The STPs for Kent and Medway, and Norfolk and Waveney said they were considering their next steps.

At the other end of the spectrum, six STPs received more than £100m. Nine STPs received more than 50 per cent of their bid value.

Ten STPs receiving most capital fundsAmount awardedAmount requested
Shropshire, Telford and Wrekin* £312m Incomplete
Cumbria and the North East** £159.2m £276.1m
Mid and South Essex*** £133m Incomplete
Dorset £115.3m £271m
Hampshire and Isle of Wight £115.1m £615.4m
North London £104.2m £323.6m
West Yorkshire and Harrogate**** £96.5m £771.1m
Humber, Coast and Vale £96m £145.4m
Somerset £91.1m £91.1m
Devon £90m £226m

*Response not received from Shrewsbury and Telford Hospital Trust; **Response not received from Newcastle upon Tyne Hospitals FT and County Durham and Darlington FT; ***Response not received from Southend University Hospital FT and Mid Essex Hospital Services FT; ****Response not received from Bradford District Care FT. 

Frimley Health, Somerset, and Suffolk and North East Essex all had their bids accepted.

The amounts STPs requested varied dramatically, ranging from £771m by West Yorkshire and Harrogate to £17.6m by Surrey Heartlands.

Trusts submitted bids for many different schemes. Common themes were reconfigurations of acute services, refurbishments of emergency departments, and new theatres. 

Unusual requests included a £16m bid for a private finance initiative buy-out (Buckinghamshire, Oxfordshire, and Berkshire STP), tower block cladding (Cheshire and Merseyside STP), and the creation of a manufacturing facility to provide cancer services to other NHS trusts (North West London STP).

Meanwhile, several large reconfigurations costing hundreds of millions of pounds remain uncertain after bids for the plans were rejected.

These include:

  • The transformation of Leeds General Infirmary, including centralising children’s services in a building for maternity, neo-natal, and adult services (£410m);
  • The redevelopment of Whipps Cross Hospital in East London (£343m);
  • The redesign of acute services in East Kent (£303m);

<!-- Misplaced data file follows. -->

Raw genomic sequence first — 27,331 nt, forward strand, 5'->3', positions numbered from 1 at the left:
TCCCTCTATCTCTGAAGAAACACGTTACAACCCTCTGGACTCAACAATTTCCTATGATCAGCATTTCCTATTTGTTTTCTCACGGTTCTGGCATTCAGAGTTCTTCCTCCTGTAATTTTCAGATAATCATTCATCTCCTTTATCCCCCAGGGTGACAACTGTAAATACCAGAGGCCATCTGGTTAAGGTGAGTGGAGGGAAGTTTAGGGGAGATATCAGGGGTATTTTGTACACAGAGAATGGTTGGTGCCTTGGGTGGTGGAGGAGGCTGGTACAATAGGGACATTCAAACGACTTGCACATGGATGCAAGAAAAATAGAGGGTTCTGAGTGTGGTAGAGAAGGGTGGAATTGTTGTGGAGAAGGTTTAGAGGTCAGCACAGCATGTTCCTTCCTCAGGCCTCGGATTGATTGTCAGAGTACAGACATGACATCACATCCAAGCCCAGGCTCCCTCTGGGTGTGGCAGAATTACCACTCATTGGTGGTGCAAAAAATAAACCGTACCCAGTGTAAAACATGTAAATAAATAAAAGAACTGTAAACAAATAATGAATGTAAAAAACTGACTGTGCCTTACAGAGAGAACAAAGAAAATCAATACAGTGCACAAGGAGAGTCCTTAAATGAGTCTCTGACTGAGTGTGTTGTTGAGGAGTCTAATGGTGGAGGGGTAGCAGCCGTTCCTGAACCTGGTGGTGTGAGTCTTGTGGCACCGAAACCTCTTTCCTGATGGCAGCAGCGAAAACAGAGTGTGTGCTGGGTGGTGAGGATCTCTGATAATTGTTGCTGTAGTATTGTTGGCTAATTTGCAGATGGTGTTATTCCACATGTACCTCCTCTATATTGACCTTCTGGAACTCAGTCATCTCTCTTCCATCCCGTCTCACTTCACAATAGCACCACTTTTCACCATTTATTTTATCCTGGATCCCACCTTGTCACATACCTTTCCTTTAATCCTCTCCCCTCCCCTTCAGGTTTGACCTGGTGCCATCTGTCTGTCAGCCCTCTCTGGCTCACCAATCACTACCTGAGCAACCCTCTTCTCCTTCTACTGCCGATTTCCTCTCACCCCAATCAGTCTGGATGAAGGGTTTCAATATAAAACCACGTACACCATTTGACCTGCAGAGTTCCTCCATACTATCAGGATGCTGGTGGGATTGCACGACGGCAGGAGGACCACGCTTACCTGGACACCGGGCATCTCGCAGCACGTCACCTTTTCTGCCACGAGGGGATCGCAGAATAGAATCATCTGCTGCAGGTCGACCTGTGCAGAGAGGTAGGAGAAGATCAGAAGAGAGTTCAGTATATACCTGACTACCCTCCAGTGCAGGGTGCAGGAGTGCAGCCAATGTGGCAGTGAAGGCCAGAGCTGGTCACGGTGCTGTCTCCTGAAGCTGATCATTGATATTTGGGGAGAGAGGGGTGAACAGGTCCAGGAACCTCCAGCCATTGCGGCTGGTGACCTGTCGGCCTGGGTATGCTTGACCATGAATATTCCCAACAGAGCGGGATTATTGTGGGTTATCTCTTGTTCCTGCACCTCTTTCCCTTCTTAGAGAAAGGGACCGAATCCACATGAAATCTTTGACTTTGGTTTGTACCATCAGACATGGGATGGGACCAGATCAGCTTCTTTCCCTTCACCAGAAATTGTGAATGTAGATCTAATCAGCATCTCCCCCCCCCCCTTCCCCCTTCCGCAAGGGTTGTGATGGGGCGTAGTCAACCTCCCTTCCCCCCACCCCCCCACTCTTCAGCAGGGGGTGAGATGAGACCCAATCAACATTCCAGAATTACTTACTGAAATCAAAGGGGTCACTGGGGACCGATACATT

• Work on the Evelina Hospital in South East London (£310m); and
  • The redevelopment of acute services in West Hertfordshire (at least £300m).

The remainder of the £2.9bn was awarded directly to three other projects. These were the completion of PFI hospitals in Liverpool and the West Midlands, which had stalled after the collapse of building contractor Carillion, and the new Defence National Rehabilitation Centre near Loughborough.

The government’s £3.9bn capital plan also involved spending £100m on GP streaming in hospitals (already spent), £200m for supporting efficiency improvement in areas such as energy, electronic prescribing and electronic rostering, and £700m for backlog maintenance.

The Department of Health and Social Care’s annual accounts show that capital spending averaged around £4.8bn per year between 2010-11 and 2016-17. It increased to £5.2bn in 2017-18, which suggests “additional” spending in that year of around £400m.

Meanwhile, the government has scrapped the PFI, without offering detail on whether other public private partnerships will be considered for capital investment.

A new capital settlement, to accompany the NHS long-term plan, is expected to be announced in the upcoming spending review.

A DHSC spokesman said: “We want patients to continue to receive world-class care in world-class facilities – delivered by our dedicated NHS staff – which is why we are giving the NHS £3.9bn to transform and modernise hospitals and launch new health services.”

See the attached file to view the capital bids by each trust. 

Revealed: The winners and losers of government's £2.9bn capital pot